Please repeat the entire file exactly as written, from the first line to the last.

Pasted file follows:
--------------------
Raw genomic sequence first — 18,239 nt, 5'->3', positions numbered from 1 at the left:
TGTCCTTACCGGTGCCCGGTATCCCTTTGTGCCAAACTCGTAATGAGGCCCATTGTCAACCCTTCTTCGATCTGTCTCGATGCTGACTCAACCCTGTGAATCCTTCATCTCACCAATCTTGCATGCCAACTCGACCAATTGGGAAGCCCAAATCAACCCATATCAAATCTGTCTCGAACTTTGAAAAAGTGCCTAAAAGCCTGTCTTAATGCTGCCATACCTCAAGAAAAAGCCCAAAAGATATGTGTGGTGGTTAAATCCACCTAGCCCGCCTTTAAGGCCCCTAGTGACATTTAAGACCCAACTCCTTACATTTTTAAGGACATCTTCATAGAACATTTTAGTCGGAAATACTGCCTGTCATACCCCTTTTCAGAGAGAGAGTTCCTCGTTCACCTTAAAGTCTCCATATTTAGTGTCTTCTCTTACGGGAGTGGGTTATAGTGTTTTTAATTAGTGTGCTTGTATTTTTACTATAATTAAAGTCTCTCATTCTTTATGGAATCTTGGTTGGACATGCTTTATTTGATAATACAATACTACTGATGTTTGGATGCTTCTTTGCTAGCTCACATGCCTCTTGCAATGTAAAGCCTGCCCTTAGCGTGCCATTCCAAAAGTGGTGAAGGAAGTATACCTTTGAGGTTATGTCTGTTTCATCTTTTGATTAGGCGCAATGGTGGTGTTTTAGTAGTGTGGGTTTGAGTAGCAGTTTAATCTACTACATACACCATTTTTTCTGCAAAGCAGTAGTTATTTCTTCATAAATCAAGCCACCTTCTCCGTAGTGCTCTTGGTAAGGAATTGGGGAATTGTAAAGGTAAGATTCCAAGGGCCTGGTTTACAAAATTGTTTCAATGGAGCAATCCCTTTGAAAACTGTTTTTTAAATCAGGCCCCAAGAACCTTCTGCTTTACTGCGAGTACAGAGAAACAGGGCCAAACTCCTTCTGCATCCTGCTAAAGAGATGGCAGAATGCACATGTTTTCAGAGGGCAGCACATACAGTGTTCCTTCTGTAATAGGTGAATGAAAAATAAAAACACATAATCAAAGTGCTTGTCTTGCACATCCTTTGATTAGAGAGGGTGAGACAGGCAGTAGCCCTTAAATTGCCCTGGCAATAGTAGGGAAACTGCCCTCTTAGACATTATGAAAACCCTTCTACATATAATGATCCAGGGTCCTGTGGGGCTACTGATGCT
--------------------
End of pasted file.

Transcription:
Raw genomic sequence first — 18,239 nt, 5'->3', positions numbered from 1 at the left:
TGTCCTTACCGGTGCCCGGTATCCCTTTGTGCCAAACTCGTAATGAGGCCCATTGTCAACCCTTCTTCGATCTGTCTCGATGCTGACTCAACCCTGTGAATCCTTCATCTCACCAATCTTGCATGCCAACTCGACCAATTGGGAAGCCCAAATCAACCCATATCAAATCTGTCTCGAACTTTGAAAAAGTGCCTAAAAGCCTGTCTTAATGCTGCCATACCTCAAGAAAAAGCCCAAAAGATATGTGTGGTGGTTAAATCCACCTAGCCCGCCTTTAAGGCCCCTAGTGACATTTAAGACCCAACTCCTTACATTTTTAAGGACATCTTCATAGAACATTTTAGTCGGAAATACTGCCTGTCATACCCCTTTTCAGAGAGAGAGTTCCTCGTTCACCTTAAAGTCTCCATATTTAGTGTCTTCTCTTACGGGAGTGGGTTATAGTGTTTTTAATTAGTGTGCTTGTATTTTTACTATAATTAAAGTCTCTCATTCTTTATGGAATCTTGGTTGGACATGCTTTATTTGATAATACAATACTACTGATGTTTGGATGCTTCTTTGCTAGCTCACATGCCTCTTGCAATGTAAAGCCTGCCCTTAGCGTGCCATTCCAAAAGTGGTGAAGGAAGTATACCTTTGAGGTTATGTCTGTTTCATCTTTTGATTAGGCGCAATGGTGGTGTTTTAGTAGTGTGGGTTTGAGTAGCAGTTTAATCTACTACATACACCATTTTTTCTGCAAAGCAGTAGTTATTTCTTCATAAATCAAGCCACCTTCTCCGTAGTGCTCTTGGTAAGGAATTGGGGAATTGTAAAGGTAAGATTCCAAGGGCCTGGTTTACAAAATTGTTTCAATGGAGCAATCCCTTTGAAAACTGTTTTTTAAATCAGGCCCCAAGAACCTTCTGCTTTACTGCGAGTACAGAGAAACAGGGCCAAACTCCTTCTGCATCCTGCTAAAGAGATGGCAGAATGCACATGTTTTCAGAGGGCAGCACATACAGTGTTCCTTCTGTAATAGGTGAATGAAAAATAAAAACACATAATCAAAGTGCTTGTCTTGCACATCCTTTGATTAGAGAGGGTGAGACAGGCAGTAGCCCTTAAATTGCCCTGGCAATAGTAGGGAAACTGCCCTCTTAGACATTATGAAAACCCTTCTACATATAATGATCCAGGGTCCTGTGGGGCTACTGATGCT